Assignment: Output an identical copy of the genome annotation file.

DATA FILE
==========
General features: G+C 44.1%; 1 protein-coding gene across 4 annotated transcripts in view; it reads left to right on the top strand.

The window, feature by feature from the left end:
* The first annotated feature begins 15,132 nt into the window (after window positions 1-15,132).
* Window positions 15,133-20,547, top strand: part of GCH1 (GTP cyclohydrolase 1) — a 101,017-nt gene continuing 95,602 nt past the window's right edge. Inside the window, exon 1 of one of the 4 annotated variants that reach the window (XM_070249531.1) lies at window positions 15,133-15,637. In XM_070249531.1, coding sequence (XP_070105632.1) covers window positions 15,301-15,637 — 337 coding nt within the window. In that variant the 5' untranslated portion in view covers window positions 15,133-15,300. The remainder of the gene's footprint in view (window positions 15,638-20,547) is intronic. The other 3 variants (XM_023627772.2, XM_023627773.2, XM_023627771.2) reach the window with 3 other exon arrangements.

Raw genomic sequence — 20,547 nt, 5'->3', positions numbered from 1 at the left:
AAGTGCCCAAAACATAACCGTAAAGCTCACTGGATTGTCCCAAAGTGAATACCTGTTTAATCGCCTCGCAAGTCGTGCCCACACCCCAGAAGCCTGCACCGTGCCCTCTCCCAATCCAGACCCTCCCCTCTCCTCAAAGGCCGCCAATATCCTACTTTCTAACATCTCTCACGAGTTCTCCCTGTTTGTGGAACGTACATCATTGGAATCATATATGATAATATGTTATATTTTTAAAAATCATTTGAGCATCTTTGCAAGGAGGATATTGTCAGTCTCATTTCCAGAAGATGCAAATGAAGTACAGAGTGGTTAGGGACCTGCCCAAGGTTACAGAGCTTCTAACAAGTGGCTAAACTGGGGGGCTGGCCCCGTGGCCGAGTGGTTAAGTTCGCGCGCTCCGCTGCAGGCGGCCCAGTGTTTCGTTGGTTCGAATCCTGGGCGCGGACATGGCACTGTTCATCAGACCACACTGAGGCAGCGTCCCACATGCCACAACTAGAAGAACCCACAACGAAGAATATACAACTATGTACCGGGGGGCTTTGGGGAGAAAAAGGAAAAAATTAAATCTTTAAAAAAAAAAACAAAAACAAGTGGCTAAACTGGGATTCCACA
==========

General features: G+C 44.1%; 1 protein-coding gene across 4 annotated transcripts in view; it reads left to right on the top strand.

The window, feature by feature from the left end:
* The first annotated feature begins 15,132 nt into the window (after window positions 1-15,132).
* Window positions 15,133-20,547, top strand: part of GCH1 (GTP cyclohydrolase 1) — a 101,017-nt gene continuing 95,602 nt past the window's right edge. Inside the window, exon 1 of one of the 4 annotated variants that reach the window (XM_070249531.1) lies at window positions 15,133-15,637. In XM_070249531.1, coding sequence (XP_070105632.1) covers window positions 15,301-15,637 — 337 coding nt within the window. In that variant the 5' untranslated portion in view covers window positions 15,133-15,300. The remainder of the gene's footprint in view (window positions 15,638-20,547) is intronic. The other 3 variants (XM_023627772.2, XM_023627773.2, XM_023627771.2) reach the window with 3 other exon arrangements.

Raw genomic sequence — 20,547 nt, 5'->3', positions numbered from 1 at the left:
AAGTGCCCAAAACATAACCGTAAAGCTCACTGGATTGTCCCAAAGTGAATACCTGTTTAATCGCCTCGCAAGTCGTGCCCACACCCCAGAAGCCTGCACCGTGCCCTCTCCCAATCCAGACCCTCCCCTCTCCTCAAAGGCCGCCAATATCCTACTTTCTAACATCTCTCACGAGTTCTCCCTGTTTGTGGAACGTACATCATTGGAATCATATATGATAATATGTTATATTTTTAAAAATCATTTGAGCATCTTTGCAAGGAGGATATTGTCAGTCTCATTTCCAGAAGATGCAAATGAAGTACAGAGTGGTTAGGGACCTGCCCAAGGTTACAGAGCTTCTAACAAGTGGCTAAACTGGGGGGCTGGCCCCGTGGCCGAGTGGTTAAGTTCGCGCGCTCCGCTGCAGGCGGCCCAGTGTTTCGTTGGTTCGAATCCTGGGCGCGGACATGGCACTGTTCATCAGACCACACTGAGGCAGCGTCCCACATGCCACAACTAGAAGAACCCACAACGAAGAATATACAACTATGTACCGGGGGGCTTTGGGGAGAAAAAGGAAAAAATTAAATCTTTAAAAAAAAAAACAAAAACAAGTGGCTAAACTGGGATTCCACA